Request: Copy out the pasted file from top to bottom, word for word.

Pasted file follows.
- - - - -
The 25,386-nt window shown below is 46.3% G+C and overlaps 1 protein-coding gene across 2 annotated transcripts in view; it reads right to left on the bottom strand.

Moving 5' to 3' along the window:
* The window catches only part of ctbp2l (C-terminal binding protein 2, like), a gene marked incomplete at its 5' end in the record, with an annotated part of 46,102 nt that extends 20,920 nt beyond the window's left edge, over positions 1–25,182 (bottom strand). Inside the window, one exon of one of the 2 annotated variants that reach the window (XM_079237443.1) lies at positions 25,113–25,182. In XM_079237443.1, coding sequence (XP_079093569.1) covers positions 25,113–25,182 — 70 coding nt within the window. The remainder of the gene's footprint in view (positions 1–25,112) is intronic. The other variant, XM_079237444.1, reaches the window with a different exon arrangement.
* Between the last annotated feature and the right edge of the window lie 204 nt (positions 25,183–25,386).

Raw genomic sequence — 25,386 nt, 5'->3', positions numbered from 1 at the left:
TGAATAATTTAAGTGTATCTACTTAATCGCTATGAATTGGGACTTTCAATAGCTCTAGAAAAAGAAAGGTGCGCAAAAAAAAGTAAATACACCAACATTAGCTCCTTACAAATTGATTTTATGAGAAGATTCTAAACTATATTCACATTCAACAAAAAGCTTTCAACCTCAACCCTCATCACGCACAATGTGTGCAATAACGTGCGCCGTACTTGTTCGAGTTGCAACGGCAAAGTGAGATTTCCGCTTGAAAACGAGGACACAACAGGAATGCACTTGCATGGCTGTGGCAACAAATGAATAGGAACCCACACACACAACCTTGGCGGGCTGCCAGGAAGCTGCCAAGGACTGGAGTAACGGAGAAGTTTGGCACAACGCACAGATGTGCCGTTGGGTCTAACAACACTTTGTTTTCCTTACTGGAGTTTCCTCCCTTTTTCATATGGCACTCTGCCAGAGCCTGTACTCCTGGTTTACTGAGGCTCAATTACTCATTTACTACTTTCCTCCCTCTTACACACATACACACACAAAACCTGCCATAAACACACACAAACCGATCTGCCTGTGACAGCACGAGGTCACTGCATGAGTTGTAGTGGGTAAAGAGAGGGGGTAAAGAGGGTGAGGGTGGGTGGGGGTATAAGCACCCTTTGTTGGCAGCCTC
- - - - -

The 25,386-nt window shown below is 46.3% G+C and overlaps 1 protein-coding gene across 2 annotated transcripts in view; it reads right to left on the bottom strand.

Moving 5' to 3' along the window:
* The window catches only part of ctbp2l (C-terminal binding protein 2, like), a gene marked incomplete at its 5' end in the record, with an annotated part of 46,102 nt that extends 20,920 nt beyond the window's left edge, over positions 1–25,182 (bottom strand). Inside the window, one exon of one of the 2 annotated variants that reach the window (XM_079237443.1) lies at positions 25,113–25,182. In XM_079237443.1, coding sequence (XP_079093569.1) covers positions 25,113–25,182 — 70 coding nt within the window. The remainder of the gene's footprint in view (positions 1–25,112) is intronic. The other variant, XM_079237444.1, reaches the window with a different exon arrangement.
* Between the last annotated feature and the right edge of the window lie 204 nt (positions 25,183–25,386).

Raw genomic sequence — 25,386 nt, 5'->3', positions numbered from 1 at the left:
TGAATAATTTAAGTGTATCTACTTAATCGCTATGAATTGGGACTTTCAATAGCTCTAGAAAAAGAAAGGTGCGCAAAAAAAAGTAAATACACCAACATTAGCTCCTTACAAATTGATTTTATGAGAAGATTCTAAACTATATTCACATTCAACAAAAAGCTTTCAACCTCAACCCTCATCACGCACAATGTGTGCAATAACGTGCGCCGTACTTGTTCGAGTTGCAACGGCAAAGTGAGATTTCCGCTTGAAAACGAGGACACAACAGGAATGCACTTGCATGGCTGTGGCAACAAATGAATAGGAACCCACACACACAACCTTGGCGGGCTGCCAGGAAGCTGCCAAGGACTGGAGTAACGGAGAAGTTTGGCACAACGCACAGATGTGCCGTTGGGTCTAACAACACTTTGTTTTCCTTACTGGAGTTTCCTCCCTTTTTCATATGGCACTCTGCCAGAGCCTGTACTCCTGGTTTACTGAGGCTCAATTACTCATTTACTACTTTCCTCCCTCTTACACACATACACACACAAAACCTGCCATAAACACACACAAACCGATCTGCCTGTGACAGCACGAGGTCACTGCATGAGTTGTAGTGGGTAAAGAGAGGGGGTAAAGAGGGTGAGGGTGGGTGGGGGTATAAGCACCCTTTGTTGGCAGCCTC